Results: Among the CH patients, the prevalence of moderate-to-severe anxiety and depression was seen in 38.2% and 34.6%, respectively. Compared with controls, CH patients were associated with moderate-to-severe anxiety and depression (multivariable-adjusted odds ratio [aOR] = 7.32, 95% confidence intervals [CI] = 3.35-15.99 and aOR = 4.95, 95% CI = 2.32-10.57, respectively). CH patients with migraine were significantly more likely to have moderate-to-severe anxiety and depression (aOR = 32.53, 95% CI = 6.63-159.64 and aOR = 16.88, 95% CI = 4.16-68.38, respectively), compared to controls without migraine. The GAD-7 and PHQ-9 scores were significantly reduced between cluster bout and remission periods (from 6.8 ± 5.6 to 1.6 ± 2.8; P < 0.001, and from 6.1 ± 5.0 to 1.8 ± 2.4; P < 0.001, respectively).

Conclusions: Our results indicate that CH patients are at increased risk of anxiety and depression, especially in the presence of coexisting migraine. However, the anxiety and depression can improve during remission periods.
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http://dx.doi.org/10.1186/s10194-020-01120-7DOI Listing
http://www.ncbi.nlm.nih.gov/pmc/articles/PMC7257141PMC
May 2020

Factors Associated with Incidental Neuroimaging Abnormalities in New Primary Headache Patients.

J Clin Neurol 2020 Apr;16(2):222-229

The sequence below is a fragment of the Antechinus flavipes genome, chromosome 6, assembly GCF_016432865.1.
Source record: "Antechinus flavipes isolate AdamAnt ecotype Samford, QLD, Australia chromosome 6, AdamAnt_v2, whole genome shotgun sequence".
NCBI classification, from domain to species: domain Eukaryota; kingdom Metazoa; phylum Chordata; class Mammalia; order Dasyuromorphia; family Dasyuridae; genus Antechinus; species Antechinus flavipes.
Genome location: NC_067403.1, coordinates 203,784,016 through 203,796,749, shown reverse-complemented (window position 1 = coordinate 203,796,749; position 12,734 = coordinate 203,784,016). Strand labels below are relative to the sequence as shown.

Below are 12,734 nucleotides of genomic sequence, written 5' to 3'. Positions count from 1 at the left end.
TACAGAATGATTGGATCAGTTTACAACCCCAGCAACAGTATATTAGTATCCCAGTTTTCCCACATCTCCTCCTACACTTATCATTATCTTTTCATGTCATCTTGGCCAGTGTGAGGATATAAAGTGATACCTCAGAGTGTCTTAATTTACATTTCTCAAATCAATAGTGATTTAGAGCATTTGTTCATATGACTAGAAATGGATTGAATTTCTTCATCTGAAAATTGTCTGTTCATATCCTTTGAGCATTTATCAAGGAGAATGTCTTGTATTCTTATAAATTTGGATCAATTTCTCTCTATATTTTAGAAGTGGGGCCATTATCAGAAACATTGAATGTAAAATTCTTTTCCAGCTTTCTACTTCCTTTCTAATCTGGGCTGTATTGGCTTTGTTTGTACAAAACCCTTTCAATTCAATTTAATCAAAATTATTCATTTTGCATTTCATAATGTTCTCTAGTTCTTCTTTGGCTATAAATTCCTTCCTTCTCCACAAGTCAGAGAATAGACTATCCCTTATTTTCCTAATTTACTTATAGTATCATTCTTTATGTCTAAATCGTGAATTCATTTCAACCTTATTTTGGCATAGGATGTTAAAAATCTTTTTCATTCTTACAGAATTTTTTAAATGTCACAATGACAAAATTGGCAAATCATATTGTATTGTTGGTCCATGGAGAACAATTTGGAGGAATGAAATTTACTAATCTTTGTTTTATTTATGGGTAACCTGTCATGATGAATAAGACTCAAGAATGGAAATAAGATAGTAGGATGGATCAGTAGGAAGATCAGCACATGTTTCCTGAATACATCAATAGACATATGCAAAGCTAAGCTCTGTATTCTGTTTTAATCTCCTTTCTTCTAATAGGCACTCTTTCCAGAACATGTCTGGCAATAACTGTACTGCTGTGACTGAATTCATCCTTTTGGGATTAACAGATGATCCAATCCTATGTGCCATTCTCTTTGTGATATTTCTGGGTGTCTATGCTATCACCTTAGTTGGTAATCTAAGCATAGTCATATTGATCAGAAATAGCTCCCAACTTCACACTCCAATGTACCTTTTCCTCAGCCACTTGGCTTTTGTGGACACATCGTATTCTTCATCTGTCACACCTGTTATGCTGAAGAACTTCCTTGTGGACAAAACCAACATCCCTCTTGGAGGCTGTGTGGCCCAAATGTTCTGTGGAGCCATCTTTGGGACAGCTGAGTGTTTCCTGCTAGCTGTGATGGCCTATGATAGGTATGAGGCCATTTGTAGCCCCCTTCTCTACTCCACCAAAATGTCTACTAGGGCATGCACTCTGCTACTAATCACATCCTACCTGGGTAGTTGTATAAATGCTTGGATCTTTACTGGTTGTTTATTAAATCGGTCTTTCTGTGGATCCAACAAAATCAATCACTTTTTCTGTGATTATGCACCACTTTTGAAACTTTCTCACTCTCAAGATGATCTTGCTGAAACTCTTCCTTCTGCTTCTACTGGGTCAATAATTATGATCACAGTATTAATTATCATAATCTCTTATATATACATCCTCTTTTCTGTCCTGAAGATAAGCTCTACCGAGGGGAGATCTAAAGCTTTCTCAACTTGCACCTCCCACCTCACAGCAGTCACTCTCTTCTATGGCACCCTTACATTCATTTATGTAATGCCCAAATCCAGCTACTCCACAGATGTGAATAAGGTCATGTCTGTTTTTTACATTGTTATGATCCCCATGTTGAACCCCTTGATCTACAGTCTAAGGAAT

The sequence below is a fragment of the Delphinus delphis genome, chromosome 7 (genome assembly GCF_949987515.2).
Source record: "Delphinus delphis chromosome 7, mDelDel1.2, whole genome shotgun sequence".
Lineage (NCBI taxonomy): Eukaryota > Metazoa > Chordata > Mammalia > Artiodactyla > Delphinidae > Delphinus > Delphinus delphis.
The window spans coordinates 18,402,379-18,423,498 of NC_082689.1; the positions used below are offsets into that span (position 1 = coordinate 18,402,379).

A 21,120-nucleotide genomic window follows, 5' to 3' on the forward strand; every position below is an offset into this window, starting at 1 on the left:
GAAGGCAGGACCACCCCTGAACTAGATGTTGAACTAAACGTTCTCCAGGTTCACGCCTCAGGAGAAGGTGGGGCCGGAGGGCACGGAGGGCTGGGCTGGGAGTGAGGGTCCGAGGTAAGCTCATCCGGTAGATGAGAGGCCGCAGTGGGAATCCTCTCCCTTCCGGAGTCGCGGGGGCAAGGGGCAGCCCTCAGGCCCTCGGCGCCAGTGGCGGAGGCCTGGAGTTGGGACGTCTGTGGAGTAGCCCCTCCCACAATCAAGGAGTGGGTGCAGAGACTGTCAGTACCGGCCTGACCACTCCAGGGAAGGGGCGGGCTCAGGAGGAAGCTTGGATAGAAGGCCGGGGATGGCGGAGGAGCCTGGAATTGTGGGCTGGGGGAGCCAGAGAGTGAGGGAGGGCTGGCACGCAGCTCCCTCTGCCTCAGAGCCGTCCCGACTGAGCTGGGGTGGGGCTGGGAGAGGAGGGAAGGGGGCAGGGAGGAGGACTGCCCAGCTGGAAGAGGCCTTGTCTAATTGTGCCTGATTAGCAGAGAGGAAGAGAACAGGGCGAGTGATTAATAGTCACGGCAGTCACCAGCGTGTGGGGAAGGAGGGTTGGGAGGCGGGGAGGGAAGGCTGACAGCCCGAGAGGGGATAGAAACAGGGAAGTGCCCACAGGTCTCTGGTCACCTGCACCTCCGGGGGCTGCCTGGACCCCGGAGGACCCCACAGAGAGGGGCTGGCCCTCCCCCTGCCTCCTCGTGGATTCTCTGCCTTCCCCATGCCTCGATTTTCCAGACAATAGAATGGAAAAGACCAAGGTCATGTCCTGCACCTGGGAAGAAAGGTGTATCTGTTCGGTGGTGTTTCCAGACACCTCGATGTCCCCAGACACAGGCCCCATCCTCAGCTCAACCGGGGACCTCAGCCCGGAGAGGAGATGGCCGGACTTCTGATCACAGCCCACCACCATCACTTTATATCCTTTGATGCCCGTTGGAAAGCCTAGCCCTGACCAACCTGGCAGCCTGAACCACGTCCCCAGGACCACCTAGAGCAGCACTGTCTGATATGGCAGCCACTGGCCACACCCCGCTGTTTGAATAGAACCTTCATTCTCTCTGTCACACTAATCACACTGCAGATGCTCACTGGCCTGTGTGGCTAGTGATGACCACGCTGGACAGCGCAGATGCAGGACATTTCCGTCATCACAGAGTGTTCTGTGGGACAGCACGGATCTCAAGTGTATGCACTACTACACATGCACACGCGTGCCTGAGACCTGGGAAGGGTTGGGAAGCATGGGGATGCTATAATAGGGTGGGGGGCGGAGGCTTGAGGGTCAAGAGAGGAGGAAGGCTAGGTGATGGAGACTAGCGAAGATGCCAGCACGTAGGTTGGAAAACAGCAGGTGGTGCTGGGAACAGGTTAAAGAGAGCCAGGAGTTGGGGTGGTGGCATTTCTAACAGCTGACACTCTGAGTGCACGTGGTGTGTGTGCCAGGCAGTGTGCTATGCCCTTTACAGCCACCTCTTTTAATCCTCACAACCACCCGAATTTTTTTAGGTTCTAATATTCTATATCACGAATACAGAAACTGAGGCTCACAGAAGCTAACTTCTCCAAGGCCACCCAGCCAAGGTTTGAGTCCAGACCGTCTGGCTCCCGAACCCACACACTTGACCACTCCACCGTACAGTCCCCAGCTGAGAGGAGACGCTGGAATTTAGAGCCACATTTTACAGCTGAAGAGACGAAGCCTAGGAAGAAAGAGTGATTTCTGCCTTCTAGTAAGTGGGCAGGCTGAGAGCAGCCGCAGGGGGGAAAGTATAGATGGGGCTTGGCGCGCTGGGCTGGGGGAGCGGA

Department of Neurology, Dongtan Sacred Heart Hospital, Hallym University College of Medicine, Hwaseong, Korea.

Background And Purpose: Deciding whether or not to perform neuroimaging in primary headache is a dilemma for headache physicians. The aim of this study was to identify clinical predictors of incidental neuroimaging abnormalities in new patients with primary headache disorders.

Methods: This cross-sectional study was based on a prospective multicenter headache registry, and it classified 1,627 consecutive first-visit headache patients according to the third edition (beta version) of the International Classification of Headache Disorders (ICHD-3β). Primary headache patients who underwent neuroimaging were finally enrolled in the analysis. Serious intracranial pathology was defined as serious neuroimaging abnormalities with a high degree of medical urgency. Univariable and multivariable logistic regression analyses were conducted to identify factors associated with incidental neuroimaging abnormalities.